Macho Man ran into the ring to hug Bret Hart and celebrate with him instantly. They discussed how he’s won the WWF, Intercontinental and Tag Team Titles and now this. Jerry Lawler interrupted to say he’s the only real King and laid him out with the sceptre. That night, a feud was starting but the legacy of a man was being cemented in the sentence “The Best there is, The Best there was, The Best there ever will be.”

Bradley Tiernan – Stone Cold Steve Austin (1996)

Although the win itself was arguably not as impressive given the level of competition in the tournament – Steve Austin beat Sparky Plug, Savio Vega and Marc Mero en route to Jake Roberts in the final – it was what followed the win which makes Austin’s victory at the 1996 King of the Ring tournament so memorable. The biblical “Austin 3:16” victory speech not only signified Stone Cold’s potential within the company but also gave birth to one of the most popular catchphrases in WWE history.

Up until this point Austin had flirted with success at WCW, but within a year at the WWF, he rose to stardom thanks to this promo… and Hunter Hearst Helmsley being punished for his part in the infamous Curtain Call incident. It is regarded by some to be one of the catalysts for the start of the Attitude Era, but we won’t say that with absolute certainty as that’s a whole different discussion for another article.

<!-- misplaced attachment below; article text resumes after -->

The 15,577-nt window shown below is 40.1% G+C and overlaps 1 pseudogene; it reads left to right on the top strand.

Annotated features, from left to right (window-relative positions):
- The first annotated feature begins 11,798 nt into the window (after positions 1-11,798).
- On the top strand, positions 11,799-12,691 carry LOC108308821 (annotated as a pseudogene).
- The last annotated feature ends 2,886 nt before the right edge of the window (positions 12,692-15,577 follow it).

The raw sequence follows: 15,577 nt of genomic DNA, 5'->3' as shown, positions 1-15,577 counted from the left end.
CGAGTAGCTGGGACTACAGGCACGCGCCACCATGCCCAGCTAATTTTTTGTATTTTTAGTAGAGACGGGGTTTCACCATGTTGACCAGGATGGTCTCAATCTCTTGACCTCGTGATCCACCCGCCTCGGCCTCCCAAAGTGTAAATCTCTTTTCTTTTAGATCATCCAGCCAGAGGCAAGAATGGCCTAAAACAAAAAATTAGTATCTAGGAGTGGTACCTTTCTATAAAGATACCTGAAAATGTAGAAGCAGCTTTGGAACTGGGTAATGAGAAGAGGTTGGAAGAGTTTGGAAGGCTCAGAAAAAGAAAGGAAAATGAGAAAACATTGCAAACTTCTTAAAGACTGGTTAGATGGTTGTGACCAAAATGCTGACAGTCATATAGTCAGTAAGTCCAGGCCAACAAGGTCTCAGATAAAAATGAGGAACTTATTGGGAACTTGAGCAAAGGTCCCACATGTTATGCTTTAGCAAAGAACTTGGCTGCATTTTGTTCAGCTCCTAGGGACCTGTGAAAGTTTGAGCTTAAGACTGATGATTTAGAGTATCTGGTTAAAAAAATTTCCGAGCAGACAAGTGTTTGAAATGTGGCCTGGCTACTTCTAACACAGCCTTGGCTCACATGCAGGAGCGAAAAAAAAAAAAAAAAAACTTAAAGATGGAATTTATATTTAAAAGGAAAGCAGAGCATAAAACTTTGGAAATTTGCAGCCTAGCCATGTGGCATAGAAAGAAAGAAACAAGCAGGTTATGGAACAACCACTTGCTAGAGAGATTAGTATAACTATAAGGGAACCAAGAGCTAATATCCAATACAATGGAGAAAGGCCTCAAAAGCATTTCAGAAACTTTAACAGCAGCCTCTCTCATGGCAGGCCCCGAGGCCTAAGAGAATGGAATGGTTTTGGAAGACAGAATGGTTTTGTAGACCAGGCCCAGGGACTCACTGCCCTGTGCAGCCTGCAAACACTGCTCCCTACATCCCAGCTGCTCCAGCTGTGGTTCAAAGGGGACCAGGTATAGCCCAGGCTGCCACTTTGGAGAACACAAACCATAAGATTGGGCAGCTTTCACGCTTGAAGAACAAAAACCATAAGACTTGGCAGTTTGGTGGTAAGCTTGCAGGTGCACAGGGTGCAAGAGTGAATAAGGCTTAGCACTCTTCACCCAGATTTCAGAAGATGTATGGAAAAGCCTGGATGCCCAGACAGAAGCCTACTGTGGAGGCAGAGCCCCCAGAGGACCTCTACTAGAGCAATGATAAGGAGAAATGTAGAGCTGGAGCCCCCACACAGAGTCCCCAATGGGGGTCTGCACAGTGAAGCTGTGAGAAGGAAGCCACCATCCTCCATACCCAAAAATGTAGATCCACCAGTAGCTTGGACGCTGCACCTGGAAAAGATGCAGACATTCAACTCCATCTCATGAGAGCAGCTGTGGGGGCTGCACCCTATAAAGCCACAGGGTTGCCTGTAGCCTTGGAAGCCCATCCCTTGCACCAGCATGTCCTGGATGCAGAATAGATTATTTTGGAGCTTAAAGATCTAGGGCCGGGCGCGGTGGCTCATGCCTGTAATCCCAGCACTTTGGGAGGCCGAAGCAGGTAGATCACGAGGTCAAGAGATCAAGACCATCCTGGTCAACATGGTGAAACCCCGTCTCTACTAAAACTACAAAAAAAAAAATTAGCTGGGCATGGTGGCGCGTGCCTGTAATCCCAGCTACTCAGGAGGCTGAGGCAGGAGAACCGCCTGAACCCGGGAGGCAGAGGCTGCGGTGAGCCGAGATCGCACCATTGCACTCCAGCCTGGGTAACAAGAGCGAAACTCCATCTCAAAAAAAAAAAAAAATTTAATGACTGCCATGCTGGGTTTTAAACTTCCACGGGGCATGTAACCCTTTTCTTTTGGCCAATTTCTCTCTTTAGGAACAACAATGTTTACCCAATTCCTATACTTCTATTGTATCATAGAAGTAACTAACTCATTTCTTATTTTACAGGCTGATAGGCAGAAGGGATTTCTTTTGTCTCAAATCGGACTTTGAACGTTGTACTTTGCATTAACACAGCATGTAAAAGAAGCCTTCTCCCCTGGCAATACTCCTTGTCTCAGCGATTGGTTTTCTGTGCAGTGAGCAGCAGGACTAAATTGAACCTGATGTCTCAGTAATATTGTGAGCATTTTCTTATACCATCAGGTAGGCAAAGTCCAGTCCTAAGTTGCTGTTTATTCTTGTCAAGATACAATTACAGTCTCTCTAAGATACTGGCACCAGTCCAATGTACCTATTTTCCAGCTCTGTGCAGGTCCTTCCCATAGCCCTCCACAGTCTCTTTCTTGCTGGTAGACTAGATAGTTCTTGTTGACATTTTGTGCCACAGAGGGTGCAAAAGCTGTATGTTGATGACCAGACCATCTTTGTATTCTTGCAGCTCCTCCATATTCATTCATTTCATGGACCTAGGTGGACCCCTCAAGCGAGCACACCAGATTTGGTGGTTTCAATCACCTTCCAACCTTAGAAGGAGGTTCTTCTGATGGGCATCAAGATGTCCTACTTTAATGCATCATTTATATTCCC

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Humza Hussain – Owen Hart (1994)

“Jim ‘The Anvil’ Neidhart has literally given this coveted King of the Ring crown to the ‘Rocket’ Owen Hart.” The keyword of Gorilla Monsoon’s immediate reaction to Owen Hart capturing the King of the Ring crown in 1994 was “coveted.” Winning the tournament had a lot of prestige in the early nineties. It made the winner come across as one of the top stars in the company. Owen’s victory is not only a great example of how effective this tournament can be but also shows how you can incorporate the crown into your character.

Owen winning the tournament came in the middle of his rivalry with then WWE champion Bret Hart, and by winning the same tournament Bret won a year earlier, Owen came across as Bret’s equal without having to win the world title. Also, his nickname “King of Harts” came from the 1994 King of the Ring, a nickname people still affectionately use to this day when talking about Owen Hart. He had some strong in-ring performances during that tournament, but the after-effects of his victory are what stand out most when thinking back to 1994.

John Dinsdale – William Regal (2008)

What can be said about William Regal? The man is a legend in wrestling and is still incredibly popular through his work as the GM of NXT. His King of the Ring was in 2008 when he was serving as an interim RAW General Manager and being a top heel. He entered the King of the Ring tournament and defeated Hornswoggle, Finlay and CM Punk via submission earning him the accolade as the first man to submit CM Punk in WWE.

He wasn’t allowed a proper coronation as it was interrupted by Mr Kennedy returning. That being said, Regal had a strong showing in the tournament and we can probably all agree that he never really needed the crown to elevate himself at that point. Regal is still one of the most beloved faces on WWE network television and one of the genius’ behind NXT and it’s successful TakeOvers.

All pics and videos courtesy of WWE